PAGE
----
Kaanapali likes to look after the locals, and in addition to weekly competitions, the course also offers a "Fit Club,” where tourists and residents can pay $50 a month to walk and play as many holes as they can each afternoon from 4 p.m. to sunset. Also, an excellent steak and seafood restaurant, Roy’s, will soon be moving down the highway to the Kaanapali clubhouse, which should be a coup for the resort and a bonanza for hungry golfers.

Havens-LessonDavid Havens, a PGA teaching pro based at Kaanapali, kicked around a few of the smaller tours, then spent six months teaching golf to children in Bhutan and briefly caddied for Tour pro Brendon de Jonge before eventually settling in Maui. Today he lives at the end of Kaanapali’s driving range and runs a nonprofit, "Spare For Change," that sends golf clubs to underprivileged young golfers around the world.

He’s an affable guy with plenty of stories to fill up a one-hour lesson. We played a breezy round on the Kai Course, a nice track that was less stern than the Royal Course and accessible for players of all abilities. That's where he straightened my tee shots and jump-started my climb back to mediocrity with this tip for handling island winds.

Both courses at Kaanapali are great, and the service is excellent. But with all due respect to AOL founder Steve Case, pop singer Nicole Scherzinger and the cast of “Hawaii Five-O,” the biggest celebrity in the islands might be roaming the fairways in a marshal’s cart at Kaanapali. His name is Tommy Sarashina, and he’s a quick-witted 86-year-old who loves to tell jokes or recount his time fighting in World War II, when he was held prisoner in Russia for nearly two years. Strapped in the back of Sarashina’s cart is a jumbo cooler filled with a drink that immediately took me back to my childhood. He first buzzed up to my group on the 11th hole at the Royal Course. Here he is.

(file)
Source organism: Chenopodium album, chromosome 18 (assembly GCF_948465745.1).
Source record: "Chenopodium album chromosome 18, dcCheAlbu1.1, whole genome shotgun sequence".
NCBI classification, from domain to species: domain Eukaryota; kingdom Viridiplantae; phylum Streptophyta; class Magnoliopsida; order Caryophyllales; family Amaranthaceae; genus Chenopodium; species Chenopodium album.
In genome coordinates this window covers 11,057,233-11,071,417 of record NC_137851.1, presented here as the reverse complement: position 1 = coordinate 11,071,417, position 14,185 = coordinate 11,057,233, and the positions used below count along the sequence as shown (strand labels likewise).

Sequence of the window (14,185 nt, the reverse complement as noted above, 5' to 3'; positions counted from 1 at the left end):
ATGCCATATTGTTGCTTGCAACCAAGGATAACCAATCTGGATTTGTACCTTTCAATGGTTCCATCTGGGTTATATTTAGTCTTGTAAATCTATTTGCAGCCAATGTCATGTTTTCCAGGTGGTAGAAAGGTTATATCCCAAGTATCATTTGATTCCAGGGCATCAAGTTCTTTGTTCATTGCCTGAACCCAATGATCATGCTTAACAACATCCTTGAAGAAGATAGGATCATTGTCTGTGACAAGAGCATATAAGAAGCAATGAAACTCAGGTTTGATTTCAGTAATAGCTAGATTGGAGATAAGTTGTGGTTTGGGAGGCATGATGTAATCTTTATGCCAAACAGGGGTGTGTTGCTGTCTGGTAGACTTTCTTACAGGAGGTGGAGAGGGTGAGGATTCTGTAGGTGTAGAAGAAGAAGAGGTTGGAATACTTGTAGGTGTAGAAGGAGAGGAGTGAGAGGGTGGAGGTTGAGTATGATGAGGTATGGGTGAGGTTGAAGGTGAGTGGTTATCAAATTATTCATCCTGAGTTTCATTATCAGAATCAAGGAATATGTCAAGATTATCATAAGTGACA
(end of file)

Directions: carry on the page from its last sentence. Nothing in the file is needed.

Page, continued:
Remember Tang? It comes in a powder that’s mixed with water to form a sweet, nuclear-pumpkin-colored drink. I probably hadn’t sipped Tang since I was seven years old, but it was just as good as I remembered. Mr. Sarashina is the perfect person to deliver this drink (free of charge to all golfers) and the childhood memories that come with it. In fact, good times and great people are probably what I’ll remember most about Kaanapali. That’s really what resort golf should be about, isn’t it?

At this stop I stayed at the Westin Maui Resort and Spa, which isn’t much more than a long par 5 away from the opening tee on the Royal Course, and it’s yet another luxurious, mammoth oceanside resort hotel. There are several pools, easy access to the beach and a nice little poolside lunch and happy hour spot called 'OnO. But the highlight of the hotel entertainment was the Westin Wailele Polynesian Luau. Here attendance is kept to a relatively modest 200-250, the food is great and fire dancers serve as the climactic act. When you think about it, a good luau really is a quintessential Hawaiian experience.

Sorry, did you want to see fire dancing?


A fire-dancer video is a sure sign I’ve drifted off the rails here, so it’s probably time to move on. Hey, at least I haven’t turned into a tacky, mai-thai-chugging tourist in a gaudy Hawaiian shirt who finds it amusing to take photos with hula girls after the show. Who even does that?














With that, it’s time to wrap this up and head to the final stop of my trip. It’s going to be a good one. Until then, leave those Hawaiian shirts in Hawaii, America.

- Part I: Solid Gold at Grand Wailea
- Part II: Blissful misery at Kapalua

(Photos: Jeff Ritter, Kaanapali Golf Courses)